Penitence in the Age of Reformations: 1st Edition (Hardback) book cover

Penitence in the Age of Reformations

1st Edition

By Katharine Jackson Lualdi, Anne T. Thayer

Routledge

276 pages

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Hardback: 9780754600961
pub: 2000-11-22
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Description

This volume is comprised of thirteen essays that explore penitential teachings and practices from the late fifteenth to the early seventeenth centuries in Western Europe and its colonies. Together the essays reveal that in this period, penitence was an increasingly important force shaping the individual and society. Consequently, the authors argue, penitence is central to our understanding of early modern Christianity as it was taught and experienced in everyday life. From Germany to France and to the Americas, Catholics turned to traditional forms of penitence not only to save individual souls, but also to assert their confessional identity. For their part, Protestants established distinctive penitential approaches and institutions in accordance with their own understandings of sin and salvation. In thus examining the treatment of post-baptismal sin across chronological and confessional boundaries, the volume breaks new ground in the history of penance. The volume concludes with a postscript assessing the ways in which the essays enrich the current state of scholarship on penitence and encourage further research. Katharine Jackson Lualdi is an independent scholar. Anne T. Thayer is Assistant Professor of Church History at Lancaster Theological Seminary, Lancaster, Pennsylvania.

Reviews

'(a) lively and valuable collection …' Journal of Ecclesiastical History '… a well-focused collection exemplifying the state-of-the-art.' Religious Studies Review 'This very welcome collection of essays…tells us a great deal of interest…' Sixteenth Century Journal

Table of Contents

Contents: Introduction; Katharine Jackson Lualdi and Anne T. Thayer; Judge and doctor: images of the confessor in printed model sermon collections, 1450-1520, Anne T. Thayer; Communication, consolation and discipline: two early Lutheran preachers on confession, Mary Jane Haemig; Private confession and religious authority in Reformation Nürnberg, Ronald K. Rittgers; Richard Greenham’s ’spiritual physicke’: the comfort of afflicted consciences in Elizabethan pastoral care, Kenneth L. Parker; Notions of sin and penitence within the French reformed community, Raymond A. Mentzer; The rituals of reconciliation: admonition, confession and community in the Dutch reformed church, Charles H. Parker; The politics of the soul: confession in counter-reformation Milan, Wietse de Boer; A body of beliefs and believers: sacramental confession and parish worship in Reformation France, Katharine Jackson Lualdi; Johannes Uhl on penitence: sermons and prayers of the dean of Rottweil, 1579-1602, Jason K. Nye; Confession, gender, life-writing: some cases (mainly) from Spain, Jodi Bilinkoff; Confession and consolation: the Society of Jesus and its promotion of the general confession, Michael Maher, SJ; ’Schools of Mortification’: theatricality and the role of penitential practice in the Jesuits’ popular missions, Jennifer D. Selwyn; Jesuit confessors, African slaves and the practice of confession in seventeenth-century Cartagena, Ronald J. Morgan; Postscript, Thomas N. Tentler; Bibliography; Index.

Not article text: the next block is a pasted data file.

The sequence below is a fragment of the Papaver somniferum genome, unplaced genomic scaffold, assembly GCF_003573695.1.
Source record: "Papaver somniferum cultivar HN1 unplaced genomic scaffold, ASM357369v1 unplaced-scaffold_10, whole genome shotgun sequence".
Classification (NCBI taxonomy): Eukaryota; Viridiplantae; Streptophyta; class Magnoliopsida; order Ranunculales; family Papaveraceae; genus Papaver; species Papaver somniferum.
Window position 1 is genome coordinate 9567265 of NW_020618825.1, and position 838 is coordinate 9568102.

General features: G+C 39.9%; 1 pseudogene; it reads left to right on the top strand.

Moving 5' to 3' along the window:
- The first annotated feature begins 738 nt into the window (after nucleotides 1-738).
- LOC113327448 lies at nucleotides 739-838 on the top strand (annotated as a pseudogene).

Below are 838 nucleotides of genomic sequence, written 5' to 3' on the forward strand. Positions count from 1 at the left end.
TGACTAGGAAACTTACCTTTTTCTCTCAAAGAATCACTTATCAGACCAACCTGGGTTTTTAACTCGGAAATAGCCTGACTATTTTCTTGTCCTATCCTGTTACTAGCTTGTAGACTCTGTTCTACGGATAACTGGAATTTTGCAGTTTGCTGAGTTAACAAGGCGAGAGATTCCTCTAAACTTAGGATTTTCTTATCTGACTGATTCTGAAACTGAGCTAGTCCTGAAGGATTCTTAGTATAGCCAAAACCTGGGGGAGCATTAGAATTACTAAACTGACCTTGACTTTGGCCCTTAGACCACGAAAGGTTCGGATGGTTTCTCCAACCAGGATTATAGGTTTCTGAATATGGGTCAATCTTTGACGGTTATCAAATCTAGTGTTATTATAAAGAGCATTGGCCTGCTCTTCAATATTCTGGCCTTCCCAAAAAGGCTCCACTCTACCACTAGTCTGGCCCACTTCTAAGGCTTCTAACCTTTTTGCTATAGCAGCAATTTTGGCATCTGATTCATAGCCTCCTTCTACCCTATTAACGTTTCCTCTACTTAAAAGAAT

About the Series

St Andrews Studies in Reformation History

With the publication of its 100th book in 2012, the St Andrews Studies in Reformation Studies series celebrated an impressive publishing achievement. Since its establishment in 1995 the series has consistently offered high-quality, innovative and thought-provoking research in the field of early modern religious history. By encouraging authors to adopt a broad and inclusive interpretation of ’Reformation’, the resultant publications have done much to help shape current interdisciplinary interpretations of early-modern religion, expanding attention far beyond narrow theological concerns. Each title within the series has added to a body of international research showing how the ripples of the Reformation spread to virtually every corner of European society, both Protestant and Catholic, and often beyond. From family life, education, literature, music, art and philosophy, to political theory, international relations, economics, colonial ventures, science and military matters, there were few aspects of life that remained untouched in some way by the spirit of religious reform. As well as widening conceptions of the Reformation, the series has for the last fifteen years provided a publishing outlet for work, much of it by new and up-and-coming scholars who might otherwise have struggled to find an international platform for their work. Alongside these monographs, a complementary selection of edited volumes, critical editions of important primary sources, bibliographical studies and new translations of influential Reformation works previously unavailable to English speaking scholars, adds further depth to the topic. By offering this rich mix of approaches and topics, the St Andrews series continues to offer scholars an unparalleled platform for the publication of international scholarship in a dynamic and often controversial area of historical study.

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Subject Categories

BISAC Subject Codes/Headings:
HIS000000
HISTORY / General